Cut Out Salt and Smoking to Reduce Acid Reflux

Pharmacy Times, Volume 0, 0

Although gastroesophageal reflux disease (GERD) is prevalent, its cause is unknown. In theDecember 2004 issue of Gut, M. Nilsson, MD, and colleagues presented evidence from a largescalepopulation-based study involving 2 consecutive public health surveys in Nord-Trondelag, Norway.The results of the study suggested that smoking and excessive salt intake were significant riskfactors for symptomatic acid reflux in the study population, whereas dietary fiber and frequent physicalexercise might have reduced the risk of reflux. The associations between lifestyle factors andGERD in 3153 individuals reporting symptoms of severe heartburn and regurgitation were comparedwith those of 40,210 individuals with no reported symptoms of reflux over the previous year.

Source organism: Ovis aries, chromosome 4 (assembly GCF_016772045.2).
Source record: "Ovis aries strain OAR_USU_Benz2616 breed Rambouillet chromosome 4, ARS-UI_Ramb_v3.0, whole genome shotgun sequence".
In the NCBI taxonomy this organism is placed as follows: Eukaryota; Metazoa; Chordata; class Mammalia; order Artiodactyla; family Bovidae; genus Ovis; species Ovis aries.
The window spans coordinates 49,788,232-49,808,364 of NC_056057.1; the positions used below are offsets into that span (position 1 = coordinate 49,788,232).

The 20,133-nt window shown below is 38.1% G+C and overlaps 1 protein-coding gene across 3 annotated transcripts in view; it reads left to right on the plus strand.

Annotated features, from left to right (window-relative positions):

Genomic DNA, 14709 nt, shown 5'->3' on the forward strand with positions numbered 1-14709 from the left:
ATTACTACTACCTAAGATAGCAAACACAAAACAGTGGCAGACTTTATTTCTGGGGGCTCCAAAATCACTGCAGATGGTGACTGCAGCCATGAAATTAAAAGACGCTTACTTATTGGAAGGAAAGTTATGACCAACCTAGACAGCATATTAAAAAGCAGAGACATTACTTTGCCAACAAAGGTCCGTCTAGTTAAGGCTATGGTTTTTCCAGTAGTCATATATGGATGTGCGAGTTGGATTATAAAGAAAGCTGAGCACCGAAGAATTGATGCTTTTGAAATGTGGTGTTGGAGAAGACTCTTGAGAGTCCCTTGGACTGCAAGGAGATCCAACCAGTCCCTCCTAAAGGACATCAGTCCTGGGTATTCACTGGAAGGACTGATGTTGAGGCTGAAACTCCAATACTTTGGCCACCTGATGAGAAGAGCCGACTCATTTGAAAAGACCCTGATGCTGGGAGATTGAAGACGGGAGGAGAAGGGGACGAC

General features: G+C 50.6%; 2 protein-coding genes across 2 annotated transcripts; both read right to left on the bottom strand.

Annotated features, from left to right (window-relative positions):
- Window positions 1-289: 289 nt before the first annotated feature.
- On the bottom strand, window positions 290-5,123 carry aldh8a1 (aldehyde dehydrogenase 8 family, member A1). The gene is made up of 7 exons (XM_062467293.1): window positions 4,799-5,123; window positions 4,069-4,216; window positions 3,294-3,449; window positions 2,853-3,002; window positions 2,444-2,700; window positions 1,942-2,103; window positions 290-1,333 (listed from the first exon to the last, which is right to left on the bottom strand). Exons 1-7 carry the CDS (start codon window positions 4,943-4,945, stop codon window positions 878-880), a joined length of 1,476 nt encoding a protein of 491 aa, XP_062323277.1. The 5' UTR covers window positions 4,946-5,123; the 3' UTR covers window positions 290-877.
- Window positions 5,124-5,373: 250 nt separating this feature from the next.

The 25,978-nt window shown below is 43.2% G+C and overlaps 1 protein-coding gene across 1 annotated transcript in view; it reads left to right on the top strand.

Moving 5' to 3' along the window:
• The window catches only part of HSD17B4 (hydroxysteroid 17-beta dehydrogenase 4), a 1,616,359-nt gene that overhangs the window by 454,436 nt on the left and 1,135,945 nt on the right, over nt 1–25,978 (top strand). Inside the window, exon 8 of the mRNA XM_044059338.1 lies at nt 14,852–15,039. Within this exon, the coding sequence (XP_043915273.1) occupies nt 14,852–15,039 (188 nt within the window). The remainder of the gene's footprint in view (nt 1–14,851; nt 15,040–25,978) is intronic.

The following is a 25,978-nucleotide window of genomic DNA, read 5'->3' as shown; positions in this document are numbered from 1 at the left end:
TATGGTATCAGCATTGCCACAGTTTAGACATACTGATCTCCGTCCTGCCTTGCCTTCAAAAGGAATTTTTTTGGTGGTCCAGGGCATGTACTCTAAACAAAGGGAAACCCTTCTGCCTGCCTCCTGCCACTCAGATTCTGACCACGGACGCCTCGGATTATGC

Individuals who had smoked daily for >20 years (versus <1 year) were 70% more likely toexperience symptoms of reflux. Similarly, an increasingly cumulative number of cigarettessmoked during a lifetime increased the risk of reflux.

The amount and frequency of salted food consumption also showed a positive correlationwith the risk of GERD. Those who ate salted foods &#8805;3 times weekly were 50% more likely tohave reflux symptoms, than those who ate unsalted foods; individuals who always added extratable salt increased that risk to 70%.